Things I’d Do Differently If I Were Starting a Blog in 2020

I started my first blog back in 2007, before the entire world was blogging. Before most people knew what a blog was. Before I myself fully understood what a blog was (I remember being confused about the fact that my latest post was always displayed first – I think I kind of wanted my blog to be read in chronological order, from first published post to last).

With 13 years of experience, I’d do things very differently if I was starting my first blog in 2020. Here’s how I’d do it.


Things I’d Do Differently If I Were Starting a Blog in 2020

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I’d start it on WordPress

Instead of Blogger. To be fair, when I started my first blog in 2007 everybody I knew was using Blogger. It was incredibly user friendly if you weren’t very tech savvy (and most people weren’t). WordPress seemed much more professional and I still suffered from imposter syndrome, so I didn’t want people to think I was trying to look too professional (crazy thinking, I know).

These days it takes about 10 minutes to set up a blog on WordPress (find out how in my step-by-step tutorial). And it costs around $5 a month for hosting (you can find out about my favorite hosting company, here). I’d start off on WordPress if I were setting up a blog today, with my own domain name and all the benefits of one of the most powerful and versatile blogging platforms on the market.

I’d have a grand plan

When I started my first blog, I had a plan, but it wasn’t very grand. It mostly revolved around getting my writing ‘out there’ and getting free travel. It definitely got my writing out there, and I even received some free tickets to local attractions, in return for writing about them. But there was no real plan. I didn’t know enough about blogging to even know I needed a plan.

Over the years my blogs have helped me make money (though things like affiliate marketing and sponsored posts), get new clients (because they found a post they liked and clicked through my work with me page), and write books (I compiled a couple of the Kindle books I’ve published almost exclusively by editing together blog posts I’d already written). If I were starting a blog in 2020, I’d know in advance what my aims were, and have a well thought out, but very simple, business plan written up in advance.

I’d learn about affiliate marketing, as a top priority

I stumbled into affiliate marketing long after my first blog was up and running, which is a shame, as affiliate marketing can make money for bloggers, almost from day one, if they know what they’re doing. I learned pretty much everything I needed to know about affiliate marketing from the amazing and very comprehensive Making Sense of Affiliate Marketing course, which wasn’t around in 2007, but if I were staring out today, that would be the very first course I’d study, before even starting my blog.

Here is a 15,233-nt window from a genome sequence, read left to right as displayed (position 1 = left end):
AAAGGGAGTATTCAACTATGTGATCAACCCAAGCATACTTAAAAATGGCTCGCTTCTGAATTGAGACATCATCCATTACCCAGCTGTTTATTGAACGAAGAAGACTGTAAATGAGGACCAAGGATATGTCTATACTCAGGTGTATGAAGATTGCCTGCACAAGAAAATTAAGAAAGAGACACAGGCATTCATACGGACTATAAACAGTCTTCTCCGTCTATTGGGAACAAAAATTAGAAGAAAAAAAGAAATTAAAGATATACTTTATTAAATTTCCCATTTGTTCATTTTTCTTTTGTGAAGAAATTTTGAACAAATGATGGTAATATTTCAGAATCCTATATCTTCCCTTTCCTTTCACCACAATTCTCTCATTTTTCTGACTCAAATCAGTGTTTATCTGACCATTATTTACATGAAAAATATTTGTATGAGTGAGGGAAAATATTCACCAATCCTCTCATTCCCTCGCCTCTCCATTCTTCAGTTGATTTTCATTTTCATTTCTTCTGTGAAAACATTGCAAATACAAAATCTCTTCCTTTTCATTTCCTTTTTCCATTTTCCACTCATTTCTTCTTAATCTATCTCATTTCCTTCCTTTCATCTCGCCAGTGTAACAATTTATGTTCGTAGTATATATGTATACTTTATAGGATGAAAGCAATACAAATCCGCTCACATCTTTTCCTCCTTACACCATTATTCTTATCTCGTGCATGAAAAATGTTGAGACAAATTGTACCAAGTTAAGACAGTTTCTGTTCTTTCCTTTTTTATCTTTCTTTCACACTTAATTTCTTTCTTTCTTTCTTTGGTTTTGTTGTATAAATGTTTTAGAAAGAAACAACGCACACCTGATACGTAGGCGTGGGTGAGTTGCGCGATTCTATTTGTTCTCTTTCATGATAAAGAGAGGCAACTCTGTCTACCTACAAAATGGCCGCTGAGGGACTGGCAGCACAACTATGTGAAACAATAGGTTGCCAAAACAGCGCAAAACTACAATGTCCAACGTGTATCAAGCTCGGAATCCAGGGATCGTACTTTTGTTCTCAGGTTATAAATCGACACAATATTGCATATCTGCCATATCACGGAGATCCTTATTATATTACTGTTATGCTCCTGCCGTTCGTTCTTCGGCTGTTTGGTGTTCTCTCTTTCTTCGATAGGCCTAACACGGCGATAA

I’d learn about SEO, as a second priority

I’m still no SEO guru, but I know 100% more about SEO than I did when I started. Oh wait, that’s not true. 100% of nothing is still nothing right? I didn’t really start learning about SEO until I started writing for clients and they required me to take care of the on-page SEO, so I had to learn fast. It probably took me about another year to realise I should be applying SEO techniques to my own blog. In my defence I was a busy, working, side hustling mom (who’d taken the rash step of going back to school as well at this point) and barely had time to think. If I were starting now, I’d be using basic SEO techniques from the very first post I wrote.

I’d believe people who told me the money’s in the list

I kind of believed it back then, but I was I writer and I was stubborn. I wanted to write articles, not emails. So I blogged away, hoping people would find my blog posts and buy what I was offering. Sometimes they did, but mostly they didn’t.

I’ve learned since then that the people on your email list are the ones most likely to support your efforts, read your work, buy your products, buy products from others that you sincerely recommend, share your blog posts, and generally be interested in both what you have to say and what you have to sell.

If I launch a new product, not everyone on my email list will buy it (and I wouldn’t expect them to) but the first few sales of any new product are always the people on my list. That’s my community, and the people in it are interested in what I create for them.

I’d develop my own products sooner

Affiliate marketing is great, but so is creating something and selling it and getting notes from satisfied customers. It took me ages to write my ebooks, create my success kits, and develop my digital planners and journals. If I were starting now, I’d be developing new products alongside my new blog.

I’d keep my design simple

My first blog was a hot mess. A very basic free theme and a mix of colours and fonts that didn’t go together and made no sense, along with cliché stock photos and any old image that I thought I needed in the sidebar. Since then I’ve learned basic design principles and fully embraced the most important principle of all… Keep it simple. I try and keep everything fairly clean and uncluttered, use professional images, and a very simple colour palette.

I’d use Medium

Not an option in 2007, as it didn’t exist. But definitely something I would (and will) do in 2020. Medium allows you to build an audience and an email list, drive traffic to your blog, and build quality backlinks to your posts. I’ve written more about how to use Medium as a blogger in this article, so feel free to take a look and see if Medium is an option that would fit into your blog building plans for the coming year.


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